Later, I hated my body for being the crime scene I was forced to call home.  Trauma isn’t a hit and run.  You dwell in the debris and caution tape.  It’s buried, sometimes for years, and, in an instant, the memories erupt in an invisible explosion.  But only the intensity is visible. I’ve felt crazy sometimes. Everyone sees the smoke, but the flame that set it off is so far away.  So, I stewed in depression and self-loathing and secret massacres without witnesses. The dichotomy of harming my body and being forced to exist inside it encapsulates twelve years of my life.   Puberty came and made caricatures out of my insecurities.  Thick thighs got thicker, hips emphasized my ample ass, and as I expanded, my peers remained delicate and slender.

I was eight when I first purged.  It felt good– knowing I could eat all the things I wanted and not gain a pound.  I didn’t care if I lost parts of me in the process.  I wanted to lose parts of me, to be a lesser woman if that meant a simpler life.  For twelve years, I jolted between starving myself, binging, purging, excessive exercising.  I’ve worn a size 4.  I’ve worn a size 12.  At 5’7, I’ve weighed 124lbs and 183 lbs.  I couldn’t tell you how much I weigh right now.  Even if I knew, they’re just numbers.  This is just an innocent body.  I didn’t make the scale,

They say nothing tastes as good as being thin feels.  That is bullshit.  It’s BS because skinny isn’t a feeling.  What I felt was starvation. I taught myself that hungry was thin, and since thin is the goal, hungry is good.  Weak is not glamorous; it’s exhausting.  Eat something, please.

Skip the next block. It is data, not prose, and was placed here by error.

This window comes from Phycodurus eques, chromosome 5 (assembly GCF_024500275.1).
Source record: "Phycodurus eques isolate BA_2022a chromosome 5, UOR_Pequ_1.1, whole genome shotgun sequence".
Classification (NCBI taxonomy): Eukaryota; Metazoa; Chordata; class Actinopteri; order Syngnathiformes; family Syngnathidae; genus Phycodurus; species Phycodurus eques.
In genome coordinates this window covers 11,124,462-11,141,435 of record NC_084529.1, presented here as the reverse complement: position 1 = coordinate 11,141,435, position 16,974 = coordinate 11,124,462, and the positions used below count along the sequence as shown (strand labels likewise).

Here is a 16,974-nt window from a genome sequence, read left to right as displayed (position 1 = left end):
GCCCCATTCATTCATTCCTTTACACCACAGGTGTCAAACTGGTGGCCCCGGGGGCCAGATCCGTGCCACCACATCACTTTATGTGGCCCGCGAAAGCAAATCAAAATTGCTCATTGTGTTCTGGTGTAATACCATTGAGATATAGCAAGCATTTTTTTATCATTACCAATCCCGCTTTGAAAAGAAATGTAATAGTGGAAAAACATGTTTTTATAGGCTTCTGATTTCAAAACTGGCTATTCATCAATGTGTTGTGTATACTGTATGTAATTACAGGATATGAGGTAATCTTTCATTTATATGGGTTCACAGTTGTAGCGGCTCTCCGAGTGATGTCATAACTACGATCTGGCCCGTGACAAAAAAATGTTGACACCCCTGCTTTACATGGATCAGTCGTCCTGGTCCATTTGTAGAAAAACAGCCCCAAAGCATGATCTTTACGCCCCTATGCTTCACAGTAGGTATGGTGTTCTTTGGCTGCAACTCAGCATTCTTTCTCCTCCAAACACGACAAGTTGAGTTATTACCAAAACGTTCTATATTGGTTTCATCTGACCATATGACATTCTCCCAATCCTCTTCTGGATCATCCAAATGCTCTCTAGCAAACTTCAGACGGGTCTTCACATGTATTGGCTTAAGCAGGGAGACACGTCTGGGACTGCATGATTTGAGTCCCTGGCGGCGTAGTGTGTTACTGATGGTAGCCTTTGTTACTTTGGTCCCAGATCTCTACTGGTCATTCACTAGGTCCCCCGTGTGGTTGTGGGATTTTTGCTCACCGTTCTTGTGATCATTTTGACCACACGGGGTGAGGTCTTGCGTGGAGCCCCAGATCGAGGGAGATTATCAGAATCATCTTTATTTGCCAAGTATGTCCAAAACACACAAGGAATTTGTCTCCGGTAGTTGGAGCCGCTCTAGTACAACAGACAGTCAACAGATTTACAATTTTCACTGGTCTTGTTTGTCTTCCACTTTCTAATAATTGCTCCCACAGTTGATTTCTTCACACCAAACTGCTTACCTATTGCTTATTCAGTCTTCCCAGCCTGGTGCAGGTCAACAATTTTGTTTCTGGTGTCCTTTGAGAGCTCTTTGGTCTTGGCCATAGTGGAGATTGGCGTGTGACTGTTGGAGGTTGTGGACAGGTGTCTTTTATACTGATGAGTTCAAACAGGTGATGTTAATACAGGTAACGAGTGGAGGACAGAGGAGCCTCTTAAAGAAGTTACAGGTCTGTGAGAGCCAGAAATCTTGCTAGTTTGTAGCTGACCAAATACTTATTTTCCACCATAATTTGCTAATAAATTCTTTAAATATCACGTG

I studied abroad in London.  My international debut was haphazard and senseless.  I was scared shitless to fly alone across the Atlantic.  International travel terrified me, but staying where I was, how I was, terrified me more.  Traveling alone was empowering.  Then, we spent some time in Edinburgh.  While there, I climbed Arthur’s Seat.  On my hands and knees, teetering on the heeled boots I poorly chose to wear, I made it to the top.  The wind was so unrelenting that I never got a clear look at the sight without the film of my red hair lacing my eyelashes.  Edinburgh unfolded before me: the emerald hills, rich architecture, sequin sea– a quilt alive with a brogue.  Wind lashing my face, city at my feet, legs sturdy beneath me.  “This is why you’ve held on, Marisa.  This is what being alive feels like”.  I regarded happiness as an emotion in forbearance until I lost enough weight to deserve it.  But, here I was, with my doughy body doing all the things I have dreamed of, and my weight didn’t affect my ability to enjoy it.